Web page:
Ghost Rider is the Spirit of Reckless Driving

The Spirit of Vengeance is on Agents of SHIELD burning up a body count with hellfire. The new Ghost Rider is Robbie Reyes who drives a flaming 69 Dodge Charger. Besides murdering people by ripping out spines, or burning their very souls into nonexistence, we need to discuss a bigger issue: Reckless driving.

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Ghost Rider cruises the streets of Los Angeles in search of the guilty to punish. This quest has included driving in excess of the speed limit, even with Daisy Johnson hanging onto the roof of the car.

Reckless driving under California law is when someone “drives a vehicle upon a highway in willful or wanton disregard for the safety of persons or property.” Cal. Veh. Code § 23103(a). If someone who is driving recklessly is the proximate cause of bodily injury to another person, they can be imprisoned in county jail for at least 30 days, but not more than six months. Cal. Veh. Code § 23104(a).

To prove someone committed reckless driving, the State must prove that the defendant “intentionally did something with knowledge that injury to another was probable or acted with a wanton and reckless disregard for the safety of others and in reckless disregard of the consequences of his acts.” People v. Schumacher, 194 Cal. App. 2d 335, 338-39 (1961).

The Ghost Rider drove his Charger with the knowledge that Daisy was on the roof of the car. This would be reckless conduct in disregard for Daisy’s safety. Moreover, Daisy flying off the car, due to the Ghost Rider’s driving, caused Daisy’s injuries. There would be additional charges that could be filed against Robbie, including attempted murder.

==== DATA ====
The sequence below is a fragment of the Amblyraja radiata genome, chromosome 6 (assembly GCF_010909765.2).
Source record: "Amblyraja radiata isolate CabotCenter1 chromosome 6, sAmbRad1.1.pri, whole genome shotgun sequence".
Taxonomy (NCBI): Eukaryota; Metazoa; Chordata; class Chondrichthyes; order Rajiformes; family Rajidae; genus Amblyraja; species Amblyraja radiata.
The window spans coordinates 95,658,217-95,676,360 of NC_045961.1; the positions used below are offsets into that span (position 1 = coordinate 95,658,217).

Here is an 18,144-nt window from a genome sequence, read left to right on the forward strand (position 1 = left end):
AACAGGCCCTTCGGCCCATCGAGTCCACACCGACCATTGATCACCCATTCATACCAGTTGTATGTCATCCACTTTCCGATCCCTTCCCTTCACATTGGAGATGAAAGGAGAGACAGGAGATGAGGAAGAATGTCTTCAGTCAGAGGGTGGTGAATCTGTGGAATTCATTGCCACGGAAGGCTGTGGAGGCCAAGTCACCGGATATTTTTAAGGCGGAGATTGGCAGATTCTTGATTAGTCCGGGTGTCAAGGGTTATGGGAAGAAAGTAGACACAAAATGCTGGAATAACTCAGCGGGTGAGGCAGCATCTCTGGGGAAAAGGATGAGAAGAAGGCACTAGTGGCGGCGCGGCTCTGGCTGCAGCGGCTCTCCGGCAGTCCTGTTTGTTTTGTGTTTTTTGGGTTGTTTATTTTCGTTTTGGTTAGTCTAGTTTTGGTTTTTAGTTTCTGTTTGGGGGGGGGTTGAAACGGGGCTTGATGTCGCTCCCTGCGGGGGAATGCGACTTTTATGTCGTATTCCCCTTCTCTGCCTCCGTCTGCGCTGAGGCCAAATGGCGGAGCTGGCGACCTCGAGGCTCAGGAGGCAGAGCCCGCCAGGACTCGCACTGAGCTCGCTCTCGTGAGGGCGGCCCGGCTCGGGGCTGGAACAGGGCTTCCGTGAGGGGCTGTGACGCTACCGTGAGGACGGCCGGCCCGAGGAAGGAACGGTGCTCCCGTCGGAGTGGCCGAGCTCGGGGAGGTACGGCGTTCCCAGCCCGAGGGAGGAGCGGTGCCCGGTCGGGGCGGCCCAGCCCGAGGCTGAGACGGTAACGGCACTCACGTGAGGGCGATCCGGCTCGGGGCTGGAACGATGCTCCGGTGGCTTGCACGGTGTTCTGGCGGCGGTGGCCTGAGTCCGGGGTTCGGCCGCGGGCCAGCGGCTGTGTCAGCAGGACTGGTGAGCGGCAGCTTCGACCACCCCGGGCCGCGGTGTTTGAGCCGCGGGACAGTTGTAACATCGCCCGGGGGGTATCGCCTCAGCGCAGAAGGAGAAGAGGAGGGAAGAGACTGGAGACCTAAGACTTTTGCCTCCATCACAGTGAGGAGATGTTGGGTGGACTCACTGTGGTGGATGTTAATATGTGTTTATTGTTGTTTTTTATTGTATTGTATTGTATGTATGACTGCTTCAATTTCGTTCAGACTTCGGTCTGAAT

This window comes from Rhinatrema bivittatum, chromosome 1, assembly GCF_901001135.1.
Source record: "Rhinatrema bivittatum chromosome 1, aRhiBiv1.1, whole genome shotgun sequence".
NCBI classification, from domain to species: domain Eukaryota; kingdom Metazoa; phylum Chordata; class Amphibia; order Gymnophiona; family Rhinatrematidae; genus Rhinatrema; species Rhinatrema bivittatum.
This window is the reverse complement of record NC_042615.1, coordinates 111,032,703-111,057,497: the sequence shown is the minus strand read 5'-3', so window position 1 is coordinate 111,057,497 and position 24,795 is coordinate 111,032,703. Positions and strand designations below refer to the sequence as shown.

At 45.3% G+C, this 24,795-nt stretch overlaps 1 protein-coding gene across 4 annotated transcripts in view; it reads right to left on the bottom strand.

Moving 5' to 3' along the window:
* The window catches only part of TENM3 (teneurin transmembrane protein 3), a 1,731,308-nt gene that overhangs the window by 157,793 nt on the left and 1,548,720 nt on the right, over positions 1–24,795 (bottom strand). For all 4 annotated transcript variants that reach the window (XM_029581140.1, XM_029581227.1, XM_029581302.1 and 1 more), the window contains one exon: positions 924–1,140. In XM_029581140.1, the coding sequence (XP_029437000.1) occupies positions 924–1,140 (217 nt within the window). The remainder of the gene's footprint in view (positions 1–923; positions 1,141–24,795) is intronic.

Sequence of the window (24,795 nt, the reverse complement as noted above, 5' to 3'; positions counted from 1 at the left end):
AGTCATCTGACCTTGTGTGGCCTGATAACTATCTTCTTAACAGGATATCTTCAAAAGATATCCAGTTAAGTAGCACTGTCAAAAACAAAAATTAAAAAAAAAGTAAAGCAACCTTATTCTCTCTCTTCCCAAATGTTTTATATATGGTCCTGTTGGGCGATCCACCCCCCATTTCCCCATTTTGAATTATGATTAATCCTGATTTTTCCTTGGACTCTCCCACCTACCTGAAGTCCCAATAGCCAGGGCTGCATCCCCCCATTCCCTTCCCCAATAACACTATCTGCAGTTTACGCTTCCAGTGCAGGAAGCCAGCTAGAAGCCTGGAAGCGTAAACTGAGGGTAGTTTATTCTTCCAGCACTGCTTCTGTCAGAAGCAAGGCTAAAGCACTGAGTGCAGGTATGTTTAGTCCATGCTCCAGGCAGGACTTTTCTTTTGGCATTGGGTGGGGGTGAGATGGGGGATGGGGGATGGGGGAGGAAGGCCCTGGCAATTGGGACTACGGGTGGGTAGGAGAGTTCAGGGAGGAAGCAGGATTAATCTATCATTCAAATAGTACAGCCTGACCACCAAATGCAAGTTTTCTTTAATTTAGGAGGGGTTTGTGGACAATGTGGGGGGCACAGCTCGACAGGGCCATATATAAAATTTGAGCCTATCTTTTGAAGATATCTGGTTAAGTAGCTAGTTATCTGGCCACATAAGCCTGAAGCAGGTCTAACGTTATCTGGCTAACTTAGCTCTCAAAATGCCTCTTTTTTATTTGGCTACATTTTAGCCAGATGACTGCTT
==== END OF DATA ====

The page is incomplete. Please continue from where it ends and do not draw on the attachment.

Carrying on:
The law is silent on reckless driving cases with cars that shoot flames. Many juries would think a car shooting flames would be in willful disregard of the safety of people and property if in a residential neighborhood. Moreover, courts have found that excessive speed, along with time of driving, road conditions, and surrounding circumstances, can demonstrate willful conduct. People v. Nowell, 45 Cal. App. 2d Supp. 811, 812 (1941). As such, a flaming speeding car could be proven to be done in the willful disregard of safety of others.

Ghost Rider’s 1969 Charger likely would fail a SMOG inspection for acceptable emissions standards. Cal. Health & Safety Code § 44012(c). The Charger would definitely fail the visible smoke test. Cal. Health & Safety Code § 44012.1 Moreover, most inspections would refuse to inspect the vehicle, because it is unsafe, causing either burns or eternal damnation. Cal. Health & Safety Code § 44012(i). However, the California DMV website states that gasoline powered vehicles from the year model 1975 or older are exempt from SMOG inspections. The DMV website is silent on whether a car older than 1975 powered by hellfire is also exempt.

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Ghost Rider arguably is driving the Charger without a driver’s license in violation of California law. Cal. Veh. Code § 12500(a). Robbie is arguably not driving the vehicle, because he turns into the Ghost Rider, who is a separate entity. If Robbie is someone in control and not an alter ego, there is a strong argument Robbie’s driver’s license could be suspended for road rage. Cal. Veh. Code § 13351.8.

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